I’ve had a LOT of cornbread in my life and this Homemade Cornbread is the best I’ve tasted and my absolute favorite. It has a tender crumb and moist bite, delicious buttermilk flavor, and a touch of sweetness. It’s easy to make, no fancy equipment required!
Cornbread is one of those foods that is very personal. There is plenty of disagreement about how this quick bread should be made, but this in my opinion the best cornbread recipe and hits all the checkmarks I’m looking for. Cornbread is all about ratios, and the proportions here are spot on.
This easy cornbread is absolutely heavenly on its own, but also essential to any BBQ feast with Smoked Pork Butt, Oven BBQ Pork Spare Ribs, Buttermilk Fried Chicken, and Coleslaw, or a hot bowl of Turkey Chili or Slow Cooker White Chicken Chili.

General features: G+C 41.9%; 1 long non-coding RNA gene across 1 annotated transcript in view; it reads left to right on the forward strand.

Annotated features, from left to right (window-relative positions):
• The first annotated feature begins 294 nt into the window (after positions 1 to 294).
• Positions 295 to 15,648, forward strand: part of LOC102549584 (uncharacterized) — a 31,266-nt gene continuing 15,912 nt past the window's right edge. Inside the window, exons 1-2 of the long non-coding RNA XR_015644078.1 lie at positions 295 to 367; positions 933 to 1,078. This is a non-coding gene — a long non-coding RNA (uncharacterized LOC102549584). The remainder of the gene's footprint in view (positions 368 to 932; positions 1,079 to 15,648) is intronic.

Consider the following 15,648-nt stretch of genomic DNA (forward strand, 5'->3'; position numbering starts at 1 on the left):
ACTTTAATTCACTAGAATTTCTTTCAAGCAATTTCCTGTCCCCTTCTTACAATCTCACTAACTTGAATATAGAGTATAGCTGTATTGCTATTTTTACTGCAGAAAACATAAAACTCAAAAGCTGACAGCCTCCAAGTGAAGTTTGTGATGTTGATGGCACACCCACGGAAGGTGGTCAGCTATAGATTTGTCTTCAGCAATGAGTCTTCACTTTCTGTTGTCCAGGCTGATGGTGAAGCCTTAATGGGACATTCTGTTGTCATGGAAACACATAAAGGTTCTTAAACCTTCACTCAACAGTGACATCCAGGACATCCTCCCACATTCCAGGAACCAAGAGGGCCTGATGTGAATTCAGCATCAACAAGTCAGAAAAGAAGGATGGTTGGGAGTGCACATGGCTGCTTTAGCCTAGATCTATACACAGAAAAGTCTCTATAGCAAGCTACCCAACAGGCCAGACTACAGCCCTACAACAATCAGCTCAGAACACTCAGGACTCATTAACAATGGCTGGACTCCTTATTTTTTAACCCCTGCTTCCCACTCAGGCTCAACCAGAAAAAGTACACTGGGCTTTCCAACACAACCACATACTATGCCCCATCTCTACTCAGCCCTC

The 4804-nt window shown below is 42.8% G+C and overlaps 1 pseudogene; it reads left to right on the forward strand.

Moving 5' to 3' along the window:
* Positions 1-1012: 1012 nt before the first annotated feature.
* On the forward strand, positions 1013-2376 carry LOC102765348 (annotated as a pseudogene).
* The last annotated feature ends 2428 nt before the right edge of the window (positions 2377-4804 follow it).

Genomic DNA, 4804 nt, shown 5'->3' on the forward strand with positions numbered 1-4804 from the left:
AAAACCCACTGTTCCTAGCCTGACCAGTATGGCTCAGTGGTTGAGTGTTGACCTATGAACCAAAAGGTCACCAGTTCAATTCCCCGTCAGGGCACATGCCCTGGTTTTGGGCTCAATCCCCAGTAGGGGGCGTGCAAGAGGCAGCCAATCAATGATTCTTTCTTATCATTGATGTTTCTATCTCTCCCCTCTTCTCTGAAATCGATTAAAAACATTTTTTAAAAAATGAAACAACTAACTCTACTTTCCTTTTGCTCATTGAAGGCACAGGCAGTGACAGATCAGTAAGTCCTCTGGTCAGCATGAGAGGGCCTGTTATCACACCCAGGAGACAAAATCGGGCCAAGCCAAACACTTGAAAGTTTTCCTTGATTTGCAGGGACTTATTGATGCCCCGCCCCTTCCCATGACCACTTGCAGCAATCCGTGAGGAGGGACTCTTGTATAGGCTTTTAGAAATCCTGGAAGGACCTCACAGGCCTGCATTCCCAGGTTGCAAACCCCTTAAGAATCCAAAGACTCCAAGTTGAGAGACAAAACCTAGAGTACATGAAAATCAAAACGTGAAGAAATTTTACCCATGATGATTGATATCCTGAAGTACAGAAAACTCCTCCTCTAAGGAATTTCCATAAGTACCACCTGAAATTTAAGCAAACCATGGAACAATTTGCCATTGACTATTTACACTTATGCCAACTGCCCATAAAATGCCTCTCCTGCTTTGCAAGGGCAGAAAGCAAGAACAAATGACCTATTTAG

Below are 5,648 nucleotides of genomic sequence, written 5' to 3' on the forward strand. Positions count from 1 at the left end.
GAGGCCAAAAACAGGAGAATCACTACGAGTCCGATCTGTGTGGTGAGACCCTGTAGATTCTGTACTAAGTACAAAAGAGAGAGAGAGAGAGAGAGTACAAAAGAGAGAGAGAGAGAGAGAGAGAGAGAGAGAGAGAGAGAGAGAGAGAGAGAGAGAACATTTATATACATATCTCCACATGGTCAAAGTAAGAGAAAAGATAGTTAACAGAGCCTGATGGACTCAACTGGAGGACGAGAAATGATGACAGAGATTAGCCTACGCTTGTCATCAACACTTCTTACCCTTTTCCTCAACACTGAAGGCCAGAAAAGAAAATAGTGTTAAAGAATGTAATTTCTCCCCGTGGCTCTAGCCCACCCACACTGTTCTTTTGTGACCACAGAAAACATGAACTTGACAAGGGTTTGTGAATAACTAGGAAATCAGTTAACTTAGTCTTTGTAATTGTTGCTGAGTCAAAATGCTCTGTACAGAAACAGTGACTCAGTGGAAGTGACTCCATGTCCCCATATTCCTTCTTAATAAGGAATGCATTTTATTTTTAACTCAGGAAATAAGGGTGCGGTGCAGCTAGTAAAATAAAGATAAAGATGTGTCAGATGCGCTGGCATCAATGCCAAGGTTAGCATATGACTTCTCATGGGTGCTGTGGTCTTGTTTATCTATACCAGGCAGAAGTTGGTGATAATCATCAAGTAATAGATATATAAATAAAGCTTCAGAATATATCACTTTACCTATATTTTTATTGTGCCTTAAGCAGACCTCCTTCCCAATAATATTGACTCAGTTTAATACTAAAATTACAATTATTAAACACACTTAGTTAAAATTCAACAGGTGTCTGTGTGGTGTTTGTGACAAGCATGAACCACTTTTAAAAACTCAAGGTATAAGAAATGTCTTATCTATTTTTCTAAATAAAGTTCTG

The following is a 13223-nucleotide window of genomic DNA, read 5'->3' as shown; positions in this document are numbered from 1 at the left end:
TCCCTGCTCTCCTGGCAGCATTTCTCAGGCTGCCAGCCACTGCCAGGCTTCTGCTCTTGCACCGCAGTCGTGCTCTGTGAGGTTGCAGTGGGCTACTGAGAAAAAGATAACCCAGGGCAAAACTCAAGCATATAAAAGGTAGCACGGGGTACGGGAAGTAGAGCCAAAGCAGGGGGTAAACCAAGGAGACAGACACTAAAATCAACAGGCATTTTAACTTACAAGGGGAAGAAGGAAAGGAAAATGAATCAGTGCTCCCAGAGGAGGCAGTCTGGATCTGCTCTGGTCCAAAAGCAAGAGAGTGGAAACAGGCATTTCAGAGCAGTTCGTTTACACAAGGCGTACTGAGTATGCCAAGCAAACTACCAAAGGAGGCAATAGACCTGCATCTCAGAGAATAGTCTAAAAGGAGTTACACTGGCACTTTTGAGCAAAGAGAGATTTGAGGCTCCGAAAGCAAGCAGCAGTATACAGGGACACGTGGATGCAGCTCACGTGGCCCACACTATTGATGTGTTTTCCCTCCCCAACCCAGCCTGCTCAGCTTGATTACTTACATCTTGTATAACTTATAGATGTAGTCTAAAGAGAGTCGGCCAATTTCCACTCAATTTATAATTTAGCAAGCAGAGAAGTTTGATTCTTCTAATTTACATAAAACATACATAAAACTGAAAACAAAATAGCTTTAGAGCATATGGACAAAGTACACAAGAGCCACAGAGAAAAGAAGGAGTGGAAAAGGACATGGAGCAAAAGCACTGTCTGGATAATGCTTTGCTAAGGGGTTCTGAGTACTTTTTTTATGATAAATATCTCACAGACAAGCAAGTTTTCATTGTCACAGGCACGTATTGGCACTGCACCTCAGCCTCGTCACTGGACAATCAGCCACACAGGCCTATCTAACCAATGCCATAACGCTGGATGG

What’s Great About This Recipe
✅ Moist and Tender – There’s more cornmeal in here than flour, but there’s enough flour to keep the bite relatively soft. The texture is absolutely wonderful, almost cake-like, with a very tender texture to sink your teeth into. Both butter and buttermilk make it moist.
✅ Flavorful – True buttermilk and butter enhance the flavor of the cornmeal and allow it to shine. There’s a very “clean” flavor to this homemade cornbread, and it’s just sweet enough to enhance the corn.
✅ Easy – This simple cornbread is made in a couple bowls and a whisk, and no fancy equipment is needed.
✅ Simple, minimal ingredients – 8 ingredients is all you need: flour, cornmeal, baking soda, salt, butter, sugar, eggs, and buttermilk. It’s a short ingredient list, but still flavorful and delicious.
Northern vs Southern Style
If you’re not familiar with cornbread variations, Northern cornbread (sometimes called Yankee cornbread) has a softer, more cake-like texture to it, and sweetness to enhance the flavor of the corn.
Southern cornbread on the other hand is never sweetened. And I often see versions with no flour at all, so the texture can be quite gritty.
I’ve played with quite a few variations of Southern style cornbread during periods of sugar-free and gluten-free eating. The truth is I just don’t enjoy Southern-style cornbread as much.